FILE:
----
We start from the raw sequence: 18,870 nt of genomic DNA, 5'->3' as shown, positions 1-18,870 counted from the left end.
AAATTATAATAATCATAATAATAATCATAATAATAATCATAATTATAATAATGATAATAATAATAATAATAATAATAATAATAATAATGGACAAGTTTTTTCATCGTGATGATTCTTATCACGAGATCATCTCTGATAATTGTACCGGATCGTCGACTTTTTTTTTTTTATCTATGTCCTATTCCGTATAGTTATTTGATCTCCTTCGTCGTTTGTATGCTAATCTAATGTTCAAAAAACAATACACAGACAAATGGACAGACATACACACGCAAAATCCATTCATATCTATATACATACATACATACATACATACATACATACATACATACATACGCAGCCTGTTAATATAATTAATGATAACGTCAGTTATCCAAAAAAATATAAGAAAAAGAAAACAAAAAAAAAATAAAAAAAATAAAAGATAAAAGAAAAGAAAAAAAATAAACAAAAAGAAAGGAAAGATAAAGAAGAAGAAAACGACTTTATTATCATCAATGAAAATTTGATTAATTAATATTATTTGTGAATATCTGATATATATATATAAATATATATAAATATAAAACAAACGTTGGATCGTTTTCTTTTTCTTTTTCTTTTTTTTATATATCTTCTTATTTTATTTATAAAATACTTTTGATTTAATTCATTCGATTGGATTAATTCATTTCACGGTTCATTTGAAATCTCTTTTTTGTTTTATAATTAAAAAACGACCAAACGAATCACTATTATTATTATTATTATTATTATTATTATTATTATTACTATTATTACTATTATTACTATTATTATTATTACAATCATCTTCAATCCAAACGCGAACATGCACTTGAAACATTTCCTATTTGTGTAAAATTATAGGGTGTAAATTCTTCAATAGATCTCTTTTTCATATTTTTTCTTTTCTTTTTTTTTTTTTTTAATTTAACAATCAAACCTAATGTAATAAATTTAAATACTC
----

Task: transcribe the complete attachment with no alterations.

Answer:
We start from the raw sequence: 18,870 nt of genomic DNA, 5'->3' as shown, positions 1-18,870 counted from the left end.
AAATTATAATAATCATAATAATAATCATAATAATAATCATAATTATAATAATGATAATAATAATAATAATAATAATAATAATAATAATGGACAAGTTTTTTCATCGTGATGATTCTTATCACGAGATCATCTCTGATAATTGTACCGGATCGTCGACTTTTTTTTTTTTATCTATGTCCTATTCCGTATAGTTATTTGATCTCCTTCGTCGTTTGTATGCTAATCTAATGTTCAAAAAACAATACACAGACAAATGGACAGACATACACACGCAAAATCCATTCATATCTATATACATACATACATACATACATACATACATACATACATACATACGCAGCCTGTTAATATAATTAATGATAACGTCAGTTATCCAAAAAAATATAAGAAAAAGAAAACAAAAAAAAAATAAAAAAAATAAAAGATAAAAGAAAAGAAAAAAAATAAACAAAAAGAAAGGAAAGATAAAGAAGAAGAAAACGACTTTATTATCATCAATGAAAATTTGATTAATTAATATTATTTGTGAATATCTGATATATATATATAAATATATATAAATATAAAACAAACGTTGGATCGTTTTCTTTTTCTTTTTCTTTTTTTTATATATCTTCTTATTTTATTTATAAAATACTTTTGATTTAATTCATTCGATTGGATTAATTCATTTCACGGTTCATTTGAAATCTCTTTTTTGTTTTATAATTAAAAAACGACCAAACGAATCACTATTATTATTATTATTATTATTATTATTATTATTATTACTATTATTACTATTATTACTATTATTATTATTACAATCATCTTCAATCCAAACGCGAACATGCACTTGAAACATTTCCTATTTGTGTAAAATTATAGGGTGTAAATTCTTCAATAGATCTCTTTTTCATATTTTTTCTTTTCTTTTTTTTTTTTTTTAATTTAACAATCAAACCTAATGTAATAAATTTAAATACTC